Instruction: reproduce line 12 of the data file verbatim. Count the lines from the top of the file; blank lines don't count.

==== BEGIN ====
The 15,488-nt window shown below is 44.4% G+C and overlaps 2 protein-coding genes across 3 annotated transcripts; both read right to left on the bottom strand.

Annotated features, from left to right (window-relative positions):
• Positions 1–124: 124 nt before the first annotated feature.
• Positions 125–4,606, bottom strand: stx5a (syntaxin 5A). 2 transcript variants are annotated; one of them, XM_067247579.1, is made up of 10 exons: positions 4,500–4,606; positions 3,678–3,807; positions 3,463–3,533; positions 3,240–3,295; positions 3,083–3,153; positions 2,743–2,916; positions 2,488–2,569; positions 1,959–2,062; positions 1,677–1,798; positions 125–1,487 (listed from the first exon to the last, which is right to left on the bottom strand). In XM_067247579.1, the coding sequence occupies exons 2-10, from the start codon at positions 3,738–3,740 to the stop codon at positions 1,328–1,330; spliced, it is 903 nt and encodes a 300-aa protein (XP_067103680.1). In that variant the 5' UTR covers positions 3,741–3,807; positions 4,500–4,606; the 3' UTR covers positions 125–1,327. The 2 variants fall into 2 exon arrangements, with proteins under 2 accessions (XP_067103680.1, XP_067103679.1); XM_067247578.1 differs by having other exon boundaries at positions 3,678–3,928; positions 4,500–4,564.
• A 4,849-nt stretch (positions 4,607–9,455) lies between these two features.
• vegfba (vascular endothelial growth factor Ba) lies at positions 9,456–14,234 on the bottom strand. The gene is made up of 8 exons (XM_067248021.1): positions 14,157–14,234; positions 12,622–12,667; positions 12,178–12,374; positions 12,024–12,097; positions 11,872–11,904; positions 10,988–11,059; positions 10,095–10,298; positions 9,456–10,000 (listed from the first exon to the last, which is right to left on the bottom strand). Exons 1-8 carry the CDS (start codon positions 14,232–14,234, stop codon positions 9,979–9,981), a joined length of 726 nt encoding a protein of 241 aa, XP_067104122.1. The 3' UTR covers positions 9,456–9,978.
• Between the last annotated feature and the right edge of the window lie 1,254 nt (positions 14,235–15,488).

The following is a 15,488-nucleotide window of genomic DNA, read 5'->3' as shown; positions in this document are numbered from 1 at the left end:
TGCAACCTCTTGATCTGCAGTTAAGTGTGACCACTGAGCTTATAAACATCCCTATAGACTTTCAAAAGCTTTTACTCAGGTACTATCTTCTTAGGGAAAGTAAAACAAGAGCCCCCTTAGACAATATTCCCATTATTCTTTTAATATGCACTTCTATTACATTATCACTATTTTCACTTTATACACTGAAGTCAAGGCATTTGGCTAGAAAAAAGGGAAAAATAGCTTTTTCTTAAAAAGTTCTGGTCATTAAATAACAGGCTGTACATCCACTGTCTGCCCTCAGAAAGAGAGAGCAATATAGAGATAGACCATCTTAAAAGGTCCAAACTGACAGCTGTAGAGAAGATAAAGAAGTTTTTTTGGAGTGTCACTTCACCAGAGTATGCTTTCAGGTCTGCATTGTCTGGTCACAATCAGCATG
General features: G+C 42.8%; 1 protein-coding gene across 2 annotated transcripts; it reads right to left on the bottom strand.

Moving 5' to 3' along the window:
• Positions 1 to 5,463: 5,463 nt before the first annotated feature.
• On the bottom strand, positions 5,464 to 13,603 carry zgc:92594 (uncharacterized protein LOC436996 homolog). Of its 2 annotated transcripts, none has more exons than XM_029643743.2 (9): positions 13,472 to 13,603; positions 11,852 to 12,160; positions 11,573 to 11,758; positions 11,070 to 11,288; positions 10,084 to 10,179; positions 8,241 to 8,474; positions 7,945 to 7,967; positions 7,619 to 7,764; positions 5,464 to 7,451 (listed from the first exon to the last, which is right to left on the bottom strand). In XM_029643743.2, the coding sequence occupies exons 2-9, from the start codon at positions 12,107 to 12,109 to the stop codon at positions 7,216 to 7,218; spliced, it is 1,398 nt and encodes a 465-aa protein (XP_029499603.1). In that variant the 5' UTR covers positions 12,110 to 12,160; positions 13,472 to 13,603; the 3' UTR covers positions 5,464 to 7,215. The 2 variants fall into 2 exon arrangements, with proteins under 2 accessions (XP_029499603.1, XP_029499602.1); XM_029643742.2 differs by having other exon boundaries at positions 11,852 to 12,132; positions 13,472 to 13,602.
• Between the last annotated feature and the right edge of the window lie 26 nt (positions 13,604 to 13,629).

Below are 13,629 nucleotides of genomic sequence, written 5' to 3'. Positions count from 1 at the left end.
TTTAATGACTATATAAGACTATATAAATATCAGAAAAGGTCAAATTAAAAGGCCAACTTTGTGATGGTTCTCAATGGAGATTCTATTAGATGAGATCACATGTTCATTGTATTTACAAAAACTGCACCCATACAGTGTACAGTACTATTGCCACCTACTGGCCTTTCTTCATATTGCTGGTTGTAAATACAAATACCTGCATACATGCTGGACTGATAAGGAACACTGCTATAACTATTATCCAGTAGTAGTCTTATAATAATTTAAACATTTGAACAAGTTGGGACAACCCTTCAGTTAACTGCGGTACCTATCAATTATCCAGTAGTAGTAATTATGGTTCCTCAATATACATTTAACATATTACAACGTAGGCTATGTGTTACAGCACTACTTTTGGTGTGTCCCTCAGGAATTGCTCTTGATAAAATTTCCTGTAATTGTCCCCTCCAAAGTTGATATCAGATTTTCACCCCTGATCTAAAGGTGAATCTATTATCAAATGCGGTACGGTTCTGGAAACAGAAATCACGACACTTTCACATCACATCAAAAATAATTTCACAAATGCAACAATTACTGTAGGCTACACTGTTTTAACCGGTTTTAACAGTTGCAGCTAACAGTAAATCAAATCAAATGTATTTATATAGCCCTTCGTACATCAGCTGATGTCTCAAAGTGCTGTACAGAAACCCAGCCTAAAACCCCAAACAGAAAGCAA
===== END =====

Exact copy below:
• Positions 1 to 5,463: 5,463 nt before the first annotated feature.